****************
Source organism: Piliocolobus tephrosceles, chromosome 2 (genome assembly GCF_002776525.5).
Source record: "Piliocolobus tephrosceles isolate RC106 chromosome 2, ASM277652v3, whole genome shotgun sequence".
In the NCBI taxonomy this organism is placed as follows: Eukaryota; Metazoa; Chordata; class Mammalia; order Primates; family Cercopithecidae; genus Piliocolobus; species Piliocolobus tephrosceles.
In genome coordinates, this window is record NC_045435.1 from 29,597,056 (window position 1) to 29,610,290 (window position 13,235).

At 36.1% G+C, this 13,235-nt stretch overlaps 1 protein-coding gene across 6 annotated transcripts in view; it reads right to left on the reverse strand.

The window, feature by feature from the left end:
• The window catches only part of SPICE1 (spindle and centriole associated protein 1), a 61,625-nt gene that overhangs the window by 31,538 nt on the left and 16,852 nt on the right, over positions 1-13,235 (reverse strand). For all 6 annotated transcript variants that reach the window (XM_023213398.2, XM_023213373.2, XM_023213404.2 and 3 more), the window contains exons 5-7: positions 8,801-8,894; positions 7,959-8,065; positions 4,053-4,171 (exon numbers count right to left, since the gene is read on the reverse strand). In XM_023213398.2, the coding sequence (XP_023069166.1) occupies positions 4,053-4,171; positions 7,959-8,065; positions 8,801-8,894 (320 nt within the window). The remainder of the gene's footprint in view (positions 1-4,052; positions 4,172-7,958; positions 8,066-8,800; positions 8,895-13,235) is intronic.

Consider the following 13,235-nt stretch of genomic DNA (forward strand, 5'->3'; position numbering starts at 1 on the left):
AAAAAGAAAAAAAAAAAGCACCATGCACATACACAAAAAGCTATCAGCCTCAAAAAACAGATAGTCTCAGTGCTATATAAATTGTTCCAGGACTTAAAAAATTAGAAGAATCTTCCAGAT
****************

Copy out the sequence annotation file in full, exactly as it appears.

Source organism: Piliocolobus tephrosceles, chromosome 2 (genome assembly GCF_002776525.5).
Source record: "Piliocolobus tephrosceles isolate RC106 chromosome 2, ASM277652v3, whole genome shotgun sequence".
In the NCBI taxonomy this organism is placed as follows: Eukaryota; Metazoa; Chordata; class Mammalia; order Primates; family Cercopithecidae; genus Piliocolobus; species Piliocolobus tephrosceles.
In genome coordinates, this window is record NC_045435.1 from 29,597,056 (window position 1) to 29,610,290 (window position 13,235).

At 36.1% G+C, this 13,235-nt stretch overlaps 1 protein-coding gene across 6 annotated transcripts in view; it reads right to left on the reverse strand.

The window, feature by feature from the left end:
• The window catches only part of SPICE1 (spindle and centriole associated protein 1), a 61,625-nt gene that overhangs the window by 31,538 nt on the left and 16,852 nt on the right, over positions 1-13,235 (reverse strand). For all 6 annotated transcript variants that reach the window (XM_023213398.2, XM_023213373.2, XM_023213404.2 and 3 more), the window contains exons 5-7: positions 8,801-8,894; positions 7,959-8,065; positions 4,053-4,171 (exon numbers count right to left, since the gene is read on the reverse strand). In XM_023213398.2, the coding sequence (XP_023069166.1) occupies positions 4,053-4,171; positions 7,959-8,065; positions 8,801-8,894 (320 nt within the window). The remainder of the gene's footprint in view (positions 1-4,052; positions 4,172-7,958; positions 8,066-8,800; positions 8,895-13,235) is intronic.

Consider the following 13,235-nt stretch of genomic DNA (forward strand, 5'->3'; position numbering starts at 1 on the left):
AAAAAGAAAAAAAAAAAGCACCATGCACATACACAAAAAGCTATCAGCCTCAAAAAACAGATAGTCTCAGTGCTATATAAATTGTTCCAGGACTTAAAAAATTAGAAGAATCTTCCAGAT